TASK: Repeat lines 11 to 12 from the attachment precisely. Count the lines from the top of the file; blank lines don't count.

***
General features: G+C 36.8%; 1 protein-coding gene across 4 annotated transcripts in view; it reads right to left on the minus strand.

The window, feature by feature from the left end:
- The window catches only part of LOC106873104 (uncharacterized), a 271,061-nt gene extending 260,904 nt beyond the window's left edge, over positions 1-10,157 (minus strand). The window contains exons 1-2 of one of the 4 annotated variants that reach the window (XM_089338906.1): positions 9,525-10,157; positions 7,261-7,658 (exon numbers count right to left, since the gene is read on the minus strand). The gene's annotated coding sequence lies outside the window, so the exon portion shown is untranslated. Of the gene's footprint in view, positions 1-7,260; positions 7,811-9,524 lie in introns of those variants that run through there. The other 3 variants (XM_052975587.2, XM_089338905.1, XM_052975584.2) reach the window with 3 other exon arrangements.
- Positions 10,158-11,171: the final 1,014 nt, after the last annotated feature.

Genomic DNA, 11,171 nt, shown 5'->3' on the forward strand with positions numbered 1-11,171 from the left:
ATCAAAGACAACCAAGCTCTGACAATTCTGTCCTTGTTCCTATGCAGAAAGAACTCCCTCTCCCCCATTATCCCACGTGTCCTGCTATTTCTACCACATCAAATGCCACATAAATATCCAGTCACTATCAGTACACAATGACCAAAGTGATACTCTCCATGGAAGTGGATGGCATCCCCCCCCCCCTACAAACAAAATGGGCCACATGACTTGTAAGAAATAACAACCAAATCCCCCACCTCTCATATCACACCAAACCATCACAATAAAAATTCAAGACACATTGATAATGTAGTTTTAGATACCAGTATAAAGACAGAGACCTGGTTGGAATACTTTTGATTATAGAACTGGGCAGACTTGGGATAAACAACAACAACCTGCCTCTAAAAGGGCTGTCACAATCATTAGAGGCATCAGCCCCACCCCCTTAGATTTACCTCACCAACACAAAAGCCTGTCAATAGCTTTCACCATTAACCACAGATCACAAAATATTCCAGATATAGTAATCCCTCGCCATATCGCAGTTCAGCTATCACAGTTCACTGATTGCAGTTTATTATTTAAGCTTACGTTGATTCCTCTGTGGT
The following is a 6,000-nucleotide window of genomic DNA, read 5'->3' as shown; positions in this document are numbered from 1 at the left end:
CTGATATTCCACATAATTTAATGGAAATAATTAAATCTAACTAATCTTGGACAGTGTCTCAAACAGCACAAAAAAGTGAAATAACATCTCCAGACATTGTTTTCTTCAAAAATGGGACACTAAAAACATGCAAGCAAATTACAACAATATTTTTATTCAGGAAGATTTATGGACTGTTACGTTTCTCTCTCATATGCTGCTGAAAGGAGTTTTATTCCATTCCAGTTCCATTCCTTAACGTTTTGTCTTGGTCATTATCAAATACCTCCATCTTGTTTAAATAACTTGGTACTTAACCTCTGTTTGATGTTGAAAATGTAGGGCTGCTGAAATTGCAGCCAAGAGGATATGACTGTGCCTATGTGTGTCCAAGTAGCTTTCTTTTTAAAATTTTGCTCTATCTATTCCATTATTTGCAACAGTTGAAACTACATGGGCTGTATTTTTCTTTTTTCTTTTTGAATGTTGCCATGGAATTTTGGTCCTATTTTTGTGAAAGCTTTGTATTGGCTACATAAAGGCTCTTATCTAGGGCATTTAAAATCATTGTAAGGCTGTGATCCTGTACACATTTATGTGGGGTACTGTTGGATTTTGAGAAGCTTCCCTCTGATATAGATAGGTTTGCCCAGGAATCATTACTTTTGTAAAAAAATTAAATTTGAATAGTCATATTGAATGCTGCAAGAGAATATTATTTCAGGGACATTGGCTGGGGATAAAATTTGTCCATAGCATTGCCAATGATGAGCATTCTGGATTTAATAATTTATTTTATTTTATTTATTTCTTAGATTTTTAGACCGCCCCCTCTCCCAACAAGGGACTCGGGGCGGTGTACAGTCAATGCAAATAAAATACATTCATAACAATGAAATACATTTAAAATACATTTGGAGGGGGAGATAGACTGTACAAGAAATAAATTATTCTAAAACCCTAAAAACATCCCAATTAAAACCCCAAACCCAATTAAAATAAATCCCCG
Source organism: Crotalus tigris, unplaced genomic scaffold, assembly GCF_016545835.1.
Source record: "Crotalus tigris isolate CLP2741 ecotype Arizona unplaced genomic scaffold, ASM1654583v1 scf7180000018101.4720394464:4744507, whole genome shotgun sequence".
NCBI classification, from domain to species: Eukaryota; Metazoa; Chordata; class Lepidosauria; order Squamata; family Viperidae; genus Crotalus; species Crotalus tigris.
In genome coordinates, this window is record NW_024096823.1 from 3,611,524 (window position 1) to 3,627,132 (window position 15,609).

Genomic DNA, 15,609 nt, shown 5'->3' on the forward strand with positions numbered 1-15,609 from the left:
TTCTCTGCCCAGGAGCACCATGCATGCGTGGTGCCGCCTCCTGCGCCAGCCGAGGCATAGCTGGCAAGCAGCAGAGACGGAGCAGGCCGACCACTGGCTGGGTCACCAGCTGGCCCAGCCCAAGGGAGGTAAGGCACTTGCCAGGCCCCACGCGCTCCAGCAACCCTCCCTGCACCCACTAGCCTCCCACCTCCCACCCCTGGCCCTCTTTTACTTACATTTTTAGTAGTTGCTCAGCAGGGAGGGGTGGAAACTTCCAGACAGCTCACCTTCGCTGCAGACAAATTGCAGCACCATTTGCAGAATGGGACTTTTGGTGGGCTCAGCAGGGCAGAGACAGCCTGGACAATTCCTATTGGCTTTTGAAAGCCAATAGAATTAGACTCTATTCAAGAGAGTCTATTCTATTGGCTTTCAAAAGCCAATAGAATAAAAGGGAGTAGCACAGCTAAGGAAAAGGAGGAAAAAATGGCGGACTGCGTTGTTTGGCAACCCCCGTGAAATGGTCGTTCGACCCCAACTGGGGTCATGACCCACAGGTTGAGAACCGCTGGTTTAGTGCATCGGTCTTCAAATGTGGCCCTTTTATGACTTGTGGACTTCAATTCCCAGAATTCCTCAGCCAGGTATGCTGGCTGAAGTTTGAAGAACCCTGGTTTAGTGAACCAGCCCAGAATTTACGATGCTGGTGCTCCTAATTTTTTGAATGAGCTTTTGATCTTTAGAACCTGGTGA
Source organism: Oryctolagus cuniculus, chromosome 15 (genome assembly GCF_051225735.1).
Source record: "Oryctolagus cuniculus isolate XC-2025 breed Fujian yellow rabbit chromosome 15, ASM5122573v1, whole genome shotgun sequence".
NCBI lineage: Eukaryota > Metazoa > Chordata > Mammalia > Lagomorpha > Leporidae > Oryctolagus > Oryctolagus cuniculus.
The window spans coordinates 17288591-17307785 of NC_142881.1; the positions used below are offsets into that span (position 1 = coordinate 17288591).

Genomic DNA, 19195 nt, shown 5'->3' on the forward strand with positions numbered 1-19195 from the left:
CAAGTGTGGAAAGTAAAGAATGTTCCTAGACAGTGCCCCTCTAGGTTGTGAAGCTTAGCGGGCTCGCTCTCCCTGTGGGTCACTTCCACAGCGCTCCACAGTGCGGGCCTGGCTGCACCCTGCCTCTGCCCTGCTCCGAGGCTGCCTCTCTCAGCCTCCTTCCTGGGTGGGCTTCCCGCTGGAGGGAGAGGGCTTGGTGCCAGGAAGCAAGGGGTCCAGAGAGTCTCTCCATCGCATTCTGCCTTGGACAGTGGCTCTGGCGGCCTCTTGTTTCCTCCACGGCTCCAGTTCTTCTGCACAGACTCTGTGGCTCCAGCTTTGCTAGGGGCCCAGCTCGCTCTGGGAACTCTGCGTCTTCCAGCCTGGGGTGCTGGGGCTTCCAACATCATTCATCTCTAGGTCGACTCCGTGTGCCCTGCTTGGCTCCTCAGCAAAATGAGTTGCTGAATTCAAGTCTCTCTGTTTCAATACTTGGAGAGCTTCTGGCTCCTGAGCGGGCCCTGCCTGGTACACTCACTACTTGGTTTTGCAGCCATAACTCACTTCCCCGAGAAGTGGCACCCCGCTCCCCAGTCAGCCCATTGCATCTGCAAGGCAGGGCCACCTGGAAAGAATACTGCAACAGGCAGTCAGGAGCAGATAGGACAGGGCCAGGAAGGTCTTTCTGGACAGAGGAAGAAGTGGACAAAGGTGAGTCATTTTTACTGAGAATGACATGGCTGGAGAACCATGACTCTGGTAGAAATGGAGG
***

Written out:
NCBI classification, from domain to species: Eukaryota; Metazoa; Chordata; class Lepidosauria; order Squamata; family Viperidae; genus Crotalus; species Crotalus tigris.
In genome coordinates, this window is record NW_024096823.1 from 3,611,524 (window position 1) to 3,627,132 (window position 15,609).